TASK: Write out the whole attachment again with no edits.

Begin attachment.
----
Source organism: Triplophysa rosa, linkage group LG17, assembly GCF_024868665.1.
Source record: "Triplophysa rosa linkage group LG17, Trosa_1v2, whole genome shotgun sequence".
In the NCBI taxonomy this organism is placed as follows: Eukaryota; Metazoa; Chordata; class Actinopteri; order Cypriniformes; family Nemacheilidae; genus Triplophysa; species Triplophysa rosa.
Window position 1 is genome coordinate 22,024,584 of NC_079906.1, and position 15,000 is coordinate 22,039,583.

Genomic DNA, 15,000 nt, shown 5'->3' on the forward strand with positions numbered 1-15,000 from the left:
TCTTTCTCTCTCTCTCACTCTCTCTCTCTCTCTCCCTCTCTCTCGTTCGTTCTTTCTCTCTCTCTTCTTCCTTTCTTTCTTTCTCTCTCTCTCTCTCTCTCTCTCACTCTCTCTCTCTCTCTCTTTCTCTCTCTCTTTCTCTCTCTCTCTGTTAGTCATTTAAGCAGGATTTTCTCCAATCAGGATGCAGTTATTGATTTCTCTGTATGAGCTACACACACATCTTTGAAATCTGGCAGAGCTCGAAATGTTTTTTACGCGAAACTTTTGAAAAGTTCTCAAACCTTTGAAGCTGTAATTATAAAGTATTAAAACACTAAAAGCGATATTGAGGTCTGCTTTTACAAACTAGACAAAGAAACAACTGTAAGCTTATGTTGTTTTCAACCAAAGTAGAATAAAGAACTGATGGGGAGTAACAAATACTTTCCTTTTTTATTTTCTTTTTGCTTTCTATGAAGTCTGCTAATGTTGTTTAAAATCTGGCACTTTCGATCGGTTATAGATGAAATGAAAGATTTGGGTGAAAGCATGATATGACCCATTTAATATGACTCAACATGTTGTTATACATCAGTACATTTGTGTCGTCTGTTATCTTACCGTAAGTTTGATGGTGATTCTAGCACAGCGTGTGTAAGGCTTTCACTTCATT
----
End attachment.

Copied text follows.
Source organism: Triplophysa rosa, linkage group LG17, assembly GCF_024868665.1.
Source record: "Triplophysa rosa linkage group LG17, Trosa_1v2, whole genome shotgun sequence".
In the NCBI taxonomy this organism is placed as follows: Eukaryota; Metazoa; Chordata; class Actinopteri; order Cypriniformes; family Nemacheilidae; genus Triplophysa; species Triplophysa rosa.
Window position 1 is genome coordinate 22,024,584 of NC_079906.1, and position 15,000 is coordinate 22,039,583.

Genomic DNA, 15,000 nt, shown 5'->3' on the forward strand with positions numbered 1-15,000 from the left:
TCTTTCTCTCTCTCTCACTCTCTCTCTCTCTCTCCCTCTCTCTCGTTCGTTCTTTCTCTCTCTCTTCTTCCTTTCTTTCTTTCTCTCTCTCTCTCTCTCTCTCTCACTCTCTCTCTCTCTCTCTTTCTCTCTCTCTTTCTCTCTCTCTCTGTTAGTCATTTAAGCAGGATTTTCTCCAATCAGGATGCAGTTATTGATTTCTCTGTATGAGCTACACACACATCTTTGAAATCTGGCAGAGCTCGAAATGTTTTTTACGCGAAACTTTTGAAAAGTTCTCAAACCTTTGAAGCTGTAATTATAAAGTATTAAAACACTAAAAGCGATATTGAGGTCTGCTTTTACAAACTAGACAAAGAAACAACTGTAAGCTTATGTTGTTTTCAACCAAAGTAGAATAAAGAACTGATGGGGAGTAACAAATACTTTCCTTTTTTATTTTCTTTTTGCTTTCTATGAAGTCTGCTAATGTTGTTTAAAATCTGGCACTTTCGATCGGTTATAGATGAAATGAAAGATTTGGGTGAAAGCATGATATGACCCATTTAATATGACTCAACATGTTGTTATACATCAGTACATTTGTGTCGTCTGTTATCTTACCGTAAGTTTGATGGTGATTCTAGCACAGCGTGTGTAAGGCTTTCACTTCATT